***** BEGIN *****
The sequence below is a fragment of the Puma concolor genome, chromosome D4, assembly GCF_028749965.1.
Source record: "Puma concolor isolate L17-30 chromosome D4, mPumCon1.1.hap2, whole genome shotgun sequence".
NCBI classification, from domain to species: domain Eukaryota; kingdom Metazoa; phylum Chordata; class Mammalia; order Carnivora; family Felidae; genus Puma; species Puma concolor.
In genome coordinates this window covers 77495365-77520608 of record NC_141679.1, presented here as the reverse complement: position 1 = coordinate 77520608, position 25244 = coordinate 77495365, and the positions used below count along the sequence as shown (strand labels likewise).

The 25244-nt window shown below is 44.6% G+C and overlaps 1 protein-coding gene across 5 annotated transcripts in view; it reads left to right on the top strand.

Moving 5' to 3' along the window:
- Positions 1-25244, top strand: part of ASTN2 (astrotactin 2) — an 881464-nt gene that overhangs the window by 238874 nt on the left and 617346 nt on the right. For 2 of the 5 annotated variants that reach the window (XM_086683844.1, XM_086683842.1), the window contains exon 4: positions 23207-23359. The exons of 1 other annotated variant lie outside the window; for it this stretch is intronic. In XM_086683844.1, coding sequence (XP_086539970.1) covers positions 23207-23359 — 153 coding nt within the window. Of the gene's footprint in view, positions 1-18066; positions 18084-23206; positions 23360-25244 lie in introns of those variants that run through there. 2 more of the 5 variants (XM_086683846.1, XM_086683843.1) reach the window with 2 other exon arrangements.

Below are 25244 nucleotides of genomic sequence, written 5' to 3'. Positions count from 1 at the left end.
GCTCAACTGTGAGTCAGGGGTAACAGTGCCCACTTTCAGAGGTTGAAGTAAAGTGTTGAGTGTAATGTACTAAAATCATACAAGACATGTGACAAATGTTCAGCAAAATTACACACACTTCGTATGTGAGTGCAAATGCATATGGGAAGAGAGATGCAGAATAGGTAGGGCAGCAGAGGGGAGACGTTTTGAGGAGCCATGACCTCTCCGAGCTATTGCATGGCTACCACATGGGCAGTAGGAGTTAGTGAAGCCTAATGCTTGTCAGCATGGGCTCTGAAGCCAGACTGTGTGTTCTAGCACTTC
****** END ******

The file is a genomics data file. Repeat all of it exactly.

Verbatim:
The sequence below is a fragment of the Puma concolor genome, chromosome D4, assembly GCF_028749965.1.
Source record: "Puma concolor isolate L17-30 chromosome D4, mPumCon1.1.hap2, whole genome shotgun sequence".
NCBI classification, from domain to species: domain Eukaryota; kingdom Metazoa; phylum Chordata; class Mammalia; order Carnivora; family Felidae; genus Puma; species Puma concolor.
In genome coordinates this window covers 77495365-77520608 of record NC_141679.1, presented here as the reverse complement: position 1 = coordinate 77520608, position 25244 = coordinate 77495365, and the positions used below count along the sequence as shown (strand labels likewise).

The 25244-nt window shown below is 44.6% G+C and overlaps 1 protein-coding gene across 5 annotated transcripts in view; it reads left to right on the top strand.

Moving 5' to 3' along the window:
- Positions 1-25244, top strand: part of ASTN2 (astrotactin 2) — an 881464-nt gene that overhangs the window by 238874 nt on the left and 617346 nt on the right. For 2 of the 5 annotated variants that reach the window (XM_086683844.1, XM_086683842.1), the window contains exon 4: positions 23207-23359. The exons of 1 other annotated variant lie outside the window; for it this stretch is intronic. In XM_086683844.1, coding sequence (XP_086539970.1) covers positions 23207-23359 — 153 coding nt within the window. Of the gene's footprint in view, positions 1-18066; positions 18084-23206; positions 23360-25244 lie in introns of those variants that run through there. 2 more of the 5 variants (XM_086683846.1, XM_086683843.1) reach the window with 2 other exon arrangements.

Below are 25244 nucleotides of genomic sequence, written 5' to 3'. Positions count from 1 at the left end.
GCTCAACTGTGAGTCAGGGGTAACAGTGCCCACTTTCAGAGGTTGAAGTAAAGTGTTGAGTGTAATGTACTAAAATCATACAAGACATGTGACAAATGTTCAGCAAAATTACACACACTTCGTATGTGAGTGCAAATGCATATGGGAAGAGAGATGCAGAATAGGTAGGGCAGCAGAGGGGAGACGTTTTGAGGAGCCATGACCTCTCCGAGCTATTGCATGGCTACCACATGGGCAGTAGGAGTTAGTGAAGCCTAATGCTTGTCAGCATGGGCTCTGAAGCCAGACTGTGTGTTCTAGCACTTC